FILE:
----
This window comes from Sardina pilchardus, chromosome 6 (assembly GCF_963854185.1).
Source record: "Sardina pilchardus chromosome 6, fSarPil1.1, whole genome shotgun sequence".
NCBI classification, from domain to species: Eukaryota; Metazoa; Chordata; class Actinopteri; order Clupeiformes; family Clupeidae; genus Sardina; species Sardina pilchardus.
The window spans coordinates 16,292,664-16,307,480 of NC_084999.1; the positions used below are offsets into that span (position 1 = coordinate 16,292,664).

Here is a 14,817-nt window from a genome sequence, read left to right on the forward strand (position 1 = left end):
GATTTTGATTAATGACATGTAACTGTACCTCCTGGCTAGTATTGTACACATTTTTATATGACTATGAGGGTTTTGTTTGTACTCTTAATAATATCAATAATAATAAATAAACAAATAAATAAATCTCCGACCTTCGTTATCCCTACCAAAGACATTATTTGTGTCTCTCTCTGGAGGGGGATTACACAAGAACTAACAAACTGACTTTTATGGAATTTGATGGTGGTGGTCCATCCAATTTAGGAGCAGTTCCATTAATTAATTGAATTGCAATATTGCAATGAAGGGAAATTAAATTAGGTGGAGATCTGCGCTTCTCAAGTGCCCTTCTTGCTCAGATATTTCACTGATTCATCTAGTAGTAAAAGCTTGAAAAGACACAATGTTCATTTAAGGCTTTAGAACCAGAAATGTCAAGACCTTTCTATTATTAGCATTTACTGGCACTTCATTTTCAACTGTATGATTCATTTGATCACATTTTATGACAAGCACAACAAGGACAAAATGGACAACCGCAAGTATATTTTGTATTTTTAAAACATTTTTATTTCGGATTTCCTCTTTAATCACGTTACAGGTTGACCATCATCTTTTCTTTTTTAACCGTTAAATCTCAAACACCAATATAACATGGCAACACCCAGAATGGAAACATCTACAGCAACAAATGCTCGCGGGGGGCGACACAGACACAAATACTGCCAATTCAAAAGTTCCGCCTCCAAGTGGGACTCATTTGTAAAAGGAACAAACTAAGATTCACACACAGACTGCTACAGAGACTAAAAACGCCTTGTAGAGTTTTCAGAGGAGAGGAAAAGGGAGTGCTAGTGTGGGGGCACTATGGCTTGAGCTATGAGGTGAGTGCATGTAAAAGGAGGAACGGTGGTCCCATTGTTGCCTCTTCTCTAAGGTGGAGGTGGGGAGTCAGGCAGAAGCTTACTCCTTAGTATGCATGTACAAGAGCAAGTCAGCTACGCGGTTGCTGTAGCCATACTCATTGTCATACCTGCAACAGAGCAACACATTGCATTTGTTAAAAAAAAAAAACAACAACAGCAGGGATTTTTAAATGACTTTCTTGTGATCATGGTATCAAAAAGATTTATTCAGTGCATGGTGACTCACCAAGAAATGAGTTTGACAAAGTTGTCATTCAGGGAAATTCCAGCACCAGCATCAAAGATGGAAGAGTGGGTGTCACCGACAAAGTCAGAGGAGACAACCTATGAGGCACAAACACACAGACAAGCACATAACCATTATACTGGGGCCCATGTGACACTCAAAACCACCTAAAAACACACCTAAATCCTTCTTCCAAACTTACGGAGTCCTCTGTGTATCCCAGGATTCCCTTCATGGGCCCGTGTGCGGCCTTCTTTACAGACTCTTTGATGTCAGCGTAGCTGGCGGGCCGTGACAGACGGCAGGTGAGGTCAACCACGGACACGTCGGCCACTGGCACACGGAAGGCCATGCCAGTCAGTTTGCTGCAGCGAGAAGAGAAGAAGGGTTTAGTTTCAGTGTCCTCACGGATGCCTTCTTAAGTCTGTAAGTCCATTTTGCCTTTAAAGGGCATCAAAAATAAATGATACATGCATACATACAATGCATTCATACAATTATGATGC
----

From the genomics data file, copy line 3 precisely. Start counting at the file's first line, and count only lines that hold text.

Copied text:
NCBI classification, from domain to species: Eukaryota; Metazoa; Chordata; class Actinopteri; order Clupeiformes; family Clupeidae; genus Sardina; species Sardina pilchardus.